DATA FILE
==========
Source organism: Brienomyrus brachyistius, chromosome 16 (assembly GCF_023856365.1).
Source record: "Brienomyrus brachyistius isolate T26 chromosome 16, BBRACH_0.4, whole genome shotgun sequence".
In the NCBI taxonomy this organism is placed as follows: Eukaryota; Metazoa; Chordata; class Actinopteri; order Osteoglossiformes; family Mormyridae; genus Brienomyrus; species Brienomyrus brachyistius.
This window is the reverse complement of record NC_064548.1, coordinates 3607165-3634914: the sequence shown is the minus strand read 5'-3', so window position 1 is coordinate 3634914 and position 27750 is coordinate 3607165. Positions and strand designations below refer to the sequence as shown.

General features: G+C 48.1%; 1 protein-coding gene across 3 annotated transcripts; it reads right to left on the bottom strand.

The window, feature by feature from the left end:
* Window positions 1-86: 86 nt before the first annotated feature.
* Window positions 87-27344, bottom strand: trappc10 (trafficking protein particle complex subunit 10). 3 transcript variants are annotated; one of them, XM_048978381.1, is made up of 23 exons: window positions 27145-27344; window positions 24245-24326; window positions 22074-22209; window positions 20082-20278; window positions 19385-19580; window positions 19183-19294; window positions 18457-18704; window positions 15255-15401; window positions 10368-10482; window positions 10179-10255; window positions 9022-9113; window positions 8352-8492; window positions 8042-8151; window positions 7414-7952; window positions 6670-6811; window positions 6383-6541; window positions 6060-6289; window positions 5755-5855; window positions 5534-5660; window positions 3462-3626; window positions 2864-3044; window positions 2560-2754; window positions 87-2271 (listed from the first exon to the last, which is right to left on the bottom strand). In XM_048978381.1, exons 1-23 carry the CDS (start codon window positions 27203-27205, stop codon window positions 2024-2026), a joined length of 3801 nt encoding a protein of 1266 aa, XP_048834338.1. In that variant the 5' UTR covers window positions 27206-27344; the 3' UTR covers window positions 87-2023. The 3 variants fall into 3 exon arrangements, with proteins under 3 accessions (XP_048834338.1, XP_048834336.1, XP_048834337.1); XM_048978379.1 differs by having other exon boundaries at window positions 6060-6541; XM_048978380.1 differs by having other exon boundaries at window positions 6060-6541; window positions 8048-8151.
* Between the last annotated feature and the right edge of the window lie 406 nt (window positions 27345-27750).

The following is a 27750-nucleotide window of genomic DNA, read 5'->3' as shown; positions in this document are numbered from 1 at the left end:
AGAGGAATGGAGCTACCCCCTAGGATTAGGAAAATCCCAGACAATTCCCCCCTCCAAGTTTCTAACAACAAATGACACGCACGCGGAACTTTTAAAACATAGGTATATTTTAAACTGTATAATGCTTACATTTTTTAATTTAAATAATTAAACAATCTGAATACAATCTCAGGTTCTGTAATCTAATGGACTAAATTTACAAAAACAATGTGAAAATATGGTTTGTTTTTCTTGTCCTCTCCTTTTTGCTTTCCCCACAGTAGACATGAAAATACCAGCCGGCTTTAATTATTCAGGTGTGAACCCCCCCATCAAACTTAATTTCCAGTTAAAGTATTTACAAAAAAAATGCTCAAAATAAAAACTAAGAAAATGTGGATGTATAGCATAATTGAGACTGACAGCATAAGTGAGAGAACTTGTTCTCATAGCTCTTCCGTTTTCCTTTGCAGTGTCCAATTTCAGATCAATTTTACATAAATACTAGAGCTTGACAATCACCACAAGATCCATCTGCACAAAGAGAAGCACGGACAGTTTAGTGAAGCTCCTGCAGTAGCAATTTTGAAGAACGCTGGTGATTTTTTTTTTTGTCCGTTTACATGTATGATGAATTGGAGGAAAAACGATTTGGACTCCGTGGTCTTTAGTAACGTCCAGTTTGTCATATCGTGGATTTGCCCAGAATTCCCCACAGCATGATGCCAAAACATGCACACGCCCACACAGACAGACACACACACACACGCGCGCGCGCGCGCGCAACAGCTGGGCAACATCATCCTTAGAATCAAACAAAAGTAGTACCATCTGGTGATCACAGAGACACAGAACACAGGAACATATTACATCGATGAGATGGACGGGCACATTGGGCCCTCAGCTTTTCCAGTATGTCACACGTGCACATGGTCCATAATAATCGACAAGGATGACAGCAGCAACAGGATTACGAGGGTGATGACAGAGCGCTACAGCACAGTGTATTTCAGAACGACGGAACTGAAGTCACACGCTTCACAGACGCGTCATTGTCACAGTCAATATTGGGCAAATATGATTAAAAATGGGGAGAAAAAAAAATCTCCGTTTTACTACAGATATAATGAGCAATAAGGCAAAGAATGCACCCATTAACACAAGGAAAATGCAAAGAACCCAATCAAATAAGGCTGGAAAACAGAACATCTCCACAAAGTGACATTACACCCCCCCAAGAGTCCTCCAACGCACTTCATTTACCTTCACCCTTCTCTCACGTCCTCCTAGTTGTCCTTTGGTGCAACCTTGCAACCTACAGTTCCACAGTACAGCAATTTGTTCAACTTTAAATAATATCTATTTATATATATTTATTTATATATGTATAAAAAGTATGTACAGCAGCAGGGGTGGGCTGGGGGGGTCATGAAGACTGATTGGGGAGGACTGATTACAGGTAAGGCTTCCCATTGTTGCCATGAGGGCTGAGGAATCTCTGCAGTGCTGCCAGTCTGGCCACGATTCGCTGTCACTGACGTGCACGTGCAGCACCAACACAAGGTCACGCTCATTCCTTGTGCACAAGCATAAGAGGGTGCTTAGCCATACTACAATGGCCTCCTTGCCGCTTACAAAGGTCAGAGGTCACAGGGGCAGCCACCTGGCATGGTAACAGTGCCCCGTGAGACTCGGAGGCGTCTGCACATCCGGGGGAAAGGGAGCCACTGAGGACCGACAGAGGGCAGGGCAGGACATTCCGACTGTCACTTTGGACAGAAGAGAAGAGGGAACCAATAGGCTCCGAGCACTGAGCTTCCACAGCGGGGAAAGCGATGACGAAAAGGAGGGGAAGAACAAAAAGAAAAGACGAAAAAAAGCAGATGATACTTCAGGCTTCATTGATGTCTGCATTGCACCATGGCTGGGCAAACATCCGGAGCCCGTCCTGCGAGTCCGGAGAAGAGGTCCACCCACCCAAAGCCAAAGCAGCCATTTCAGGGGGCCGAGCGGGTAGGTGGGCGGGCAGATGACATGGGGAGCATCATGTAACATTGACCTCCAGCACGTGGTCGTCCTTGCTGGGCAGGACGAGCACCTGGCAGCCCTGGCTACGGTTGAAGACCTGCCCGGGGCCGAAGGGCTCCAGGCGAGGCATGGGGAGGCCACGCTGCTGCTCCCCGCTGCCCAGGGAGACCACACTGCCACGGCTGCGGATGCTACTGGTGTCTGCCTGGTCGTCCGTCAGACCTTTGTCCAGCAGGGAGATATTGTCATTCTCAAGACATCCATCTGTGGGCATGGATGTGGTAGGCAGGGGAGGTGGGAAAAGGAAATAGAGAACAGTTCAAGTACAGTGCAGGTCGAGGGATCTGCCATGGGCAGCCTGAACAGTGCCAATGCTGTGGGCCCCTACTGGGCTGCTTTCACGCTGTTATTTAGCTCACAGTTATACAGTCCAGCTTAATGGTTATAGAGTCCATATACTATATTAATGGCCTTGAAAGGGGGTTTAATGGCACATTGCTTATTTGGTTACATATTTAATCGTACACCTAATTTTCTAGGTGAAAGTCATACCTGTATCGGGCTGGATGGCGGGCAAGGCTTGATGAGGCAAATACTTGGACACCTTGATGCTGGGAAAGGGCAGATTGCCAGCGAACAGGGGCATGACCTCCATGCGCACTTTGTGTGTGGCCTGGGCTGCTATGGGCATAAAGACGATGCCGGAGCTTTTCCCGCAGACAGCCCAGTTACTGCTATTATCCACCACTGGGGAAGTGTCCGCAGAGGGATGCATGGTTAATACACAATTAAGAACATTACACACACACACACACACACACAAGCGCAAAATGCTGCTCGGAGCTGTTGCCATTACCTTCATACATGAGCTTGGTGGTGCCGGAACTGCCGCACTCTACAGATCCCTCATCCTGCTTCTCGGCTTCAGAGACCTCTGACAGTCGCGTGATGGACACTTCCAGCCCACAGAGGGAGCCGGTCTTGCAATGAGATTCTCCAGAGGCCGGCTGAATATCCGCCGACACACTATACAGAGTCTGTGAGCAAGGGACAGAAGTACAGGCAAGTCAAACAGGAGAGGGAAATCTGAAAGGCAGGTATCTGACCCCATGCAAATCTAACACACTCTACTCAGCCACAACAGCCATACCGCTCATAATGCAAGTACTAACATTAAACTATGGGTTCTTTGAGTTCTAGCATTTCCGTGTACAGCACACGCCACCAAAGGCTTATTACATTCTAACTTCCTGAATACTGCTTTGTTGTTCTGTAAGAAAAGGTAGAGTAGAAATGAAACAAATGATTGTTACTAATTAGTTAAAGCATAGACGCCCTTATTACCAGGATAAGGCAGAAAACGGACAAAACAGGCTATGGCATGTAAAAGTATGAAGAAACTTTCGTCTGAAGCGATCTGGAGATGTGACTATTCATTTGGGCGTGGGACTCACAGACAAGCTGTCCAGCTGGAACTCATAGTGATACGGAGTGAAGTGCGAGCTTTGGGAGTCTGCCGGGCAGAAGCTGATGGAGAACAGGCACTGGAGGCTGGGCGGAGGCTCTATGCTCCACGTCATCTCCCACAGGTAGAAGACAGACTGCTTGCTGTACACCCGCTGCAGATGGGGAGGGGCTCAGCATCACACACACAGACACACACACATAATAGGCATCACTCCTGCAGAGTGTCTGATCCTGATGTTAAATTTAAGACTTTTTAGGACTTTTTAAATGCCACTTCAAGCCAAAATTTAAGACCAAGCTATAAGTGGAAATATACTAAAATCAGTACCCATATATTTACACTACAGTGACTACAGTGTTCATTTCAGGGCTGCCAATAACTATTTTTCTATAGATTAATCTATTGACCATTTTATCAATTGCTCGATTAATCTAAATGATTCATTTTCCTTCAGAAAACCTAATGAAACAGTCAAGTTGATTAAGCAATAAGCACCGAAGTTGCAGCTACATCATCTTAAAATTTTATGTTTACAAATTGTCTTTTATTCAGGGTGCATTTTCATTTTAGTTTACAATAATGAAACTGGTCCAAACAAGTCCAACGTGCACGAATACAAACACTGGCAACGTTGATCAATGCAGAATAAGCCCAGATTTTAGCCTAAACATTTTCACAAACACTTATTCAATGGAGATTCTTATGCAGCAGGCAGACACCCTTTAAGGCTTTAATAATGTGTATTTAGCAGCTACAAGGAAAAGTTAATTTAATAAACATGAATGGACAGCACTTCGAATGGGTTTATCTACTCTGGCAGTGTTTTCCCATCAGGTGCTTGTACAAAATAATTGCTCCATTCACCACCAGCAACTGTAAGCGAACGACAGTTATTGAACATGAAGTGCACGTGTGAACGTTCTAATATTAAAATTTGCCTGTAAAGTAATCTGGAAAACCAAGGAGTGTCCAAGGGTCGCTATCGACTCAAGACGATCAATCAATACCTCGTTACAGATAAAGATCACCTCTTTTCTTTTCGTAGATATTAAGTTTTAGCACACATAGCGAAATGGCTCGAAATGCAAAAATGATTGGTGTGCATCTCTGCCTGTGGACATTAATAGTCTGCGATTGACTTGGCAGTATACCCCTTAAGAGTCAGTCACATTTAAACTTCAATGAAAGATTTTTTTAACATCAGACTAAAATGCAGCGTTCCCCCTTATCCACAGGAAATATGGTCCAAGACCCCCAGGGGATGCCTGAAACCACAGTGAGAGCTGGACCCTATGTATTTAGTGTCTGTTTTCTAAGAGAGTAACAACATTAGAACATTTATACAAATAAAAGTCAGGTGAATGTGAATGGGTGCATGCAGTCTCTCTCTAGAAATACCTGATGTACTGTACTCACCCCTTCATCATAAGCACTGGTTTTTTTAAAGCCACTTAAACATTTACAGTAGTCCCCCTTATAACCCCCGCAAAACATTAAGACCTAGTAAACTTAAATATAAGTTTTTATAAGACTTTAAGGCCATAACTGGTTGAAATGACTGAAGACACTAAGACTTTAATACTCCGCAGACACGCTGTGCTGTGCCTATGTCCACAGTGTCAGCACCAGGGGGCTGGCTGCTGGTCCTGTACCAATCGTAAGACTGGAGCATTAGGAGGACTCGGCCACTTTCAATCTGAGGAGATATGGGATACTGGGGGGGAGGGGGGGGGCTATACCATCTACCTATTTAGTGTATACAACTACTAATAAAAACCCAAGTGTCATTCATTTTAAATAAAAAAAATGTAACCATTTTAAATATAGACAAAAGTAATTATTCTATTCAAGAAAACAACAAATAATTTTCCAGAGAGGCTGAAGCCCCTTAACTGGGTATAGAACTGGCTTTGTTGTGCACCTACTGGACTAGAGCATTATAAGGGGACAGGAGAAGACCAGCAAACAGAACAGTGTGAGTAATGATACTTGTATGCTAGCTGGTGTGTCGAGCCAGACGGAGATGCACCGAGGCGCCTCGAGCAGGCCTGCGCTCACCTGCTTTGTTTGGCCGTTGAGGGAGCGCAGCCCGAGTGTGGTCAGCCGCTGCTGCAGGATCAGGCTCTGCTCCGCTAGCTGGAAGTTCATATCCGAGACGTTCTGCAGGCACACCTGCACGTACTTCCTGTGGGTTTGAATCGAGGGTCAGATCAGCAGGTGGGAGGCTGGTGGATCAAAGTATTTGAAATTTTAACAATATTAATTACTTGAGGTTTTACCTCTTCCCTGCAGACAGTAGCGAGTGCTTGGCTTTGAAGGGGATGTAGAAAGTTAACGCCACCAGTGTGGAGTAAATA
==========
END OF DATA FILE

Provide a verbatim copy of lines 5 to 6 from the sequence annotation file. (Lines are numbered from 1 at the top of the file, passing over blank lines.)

General features: G+C 48.1%; 1 protein-coding gene across 3 annotated transcripts; it reads right to left on the bottom strand.

The window, feature by feature from the left end: